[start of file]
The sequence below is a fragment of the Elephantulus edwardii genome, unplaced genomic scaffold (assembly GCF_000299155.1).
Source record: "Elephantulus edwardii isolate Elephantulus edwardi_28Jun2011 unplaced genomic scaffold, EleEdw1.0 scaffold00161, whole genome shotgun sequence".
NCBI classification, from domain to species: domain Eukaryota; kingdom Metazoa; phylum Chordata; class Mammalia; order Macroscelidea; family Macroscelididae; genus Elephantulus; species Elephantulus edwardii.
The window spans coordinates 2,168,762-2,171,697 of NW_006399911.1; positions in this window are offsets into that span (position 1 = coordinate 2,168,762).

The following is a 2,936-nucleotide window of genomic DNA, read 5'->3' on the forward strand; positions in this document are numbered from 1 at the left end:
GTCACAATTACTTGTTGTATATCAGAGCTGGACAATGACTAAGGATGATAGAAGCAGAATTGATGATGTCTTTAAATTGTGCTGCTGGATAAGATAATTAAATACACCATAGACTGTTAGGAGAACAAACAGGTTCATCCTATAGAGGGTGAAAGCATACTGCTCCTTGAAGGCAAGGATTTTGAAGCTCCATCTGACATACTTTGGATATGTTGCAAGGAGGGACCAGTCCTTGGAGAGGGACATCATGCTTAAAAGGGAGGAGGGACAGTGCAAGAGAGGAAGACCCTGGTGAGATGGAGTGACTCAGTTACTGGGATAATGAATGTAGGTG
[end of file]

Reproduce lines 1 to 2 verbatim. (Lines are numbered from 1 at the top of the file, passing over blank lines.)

The sequence below is a fragment of the Elephantulus edwardii genome, unplaced genomic scaffold (assembly GCF_000299155.1).
Source record: "Elephantulus edwardii isolate Elephantulus edwardi_28Jun2011 unplaced genomic scaffold, EleEdw1.0 scaffold00161, whole genome shotgun sequence".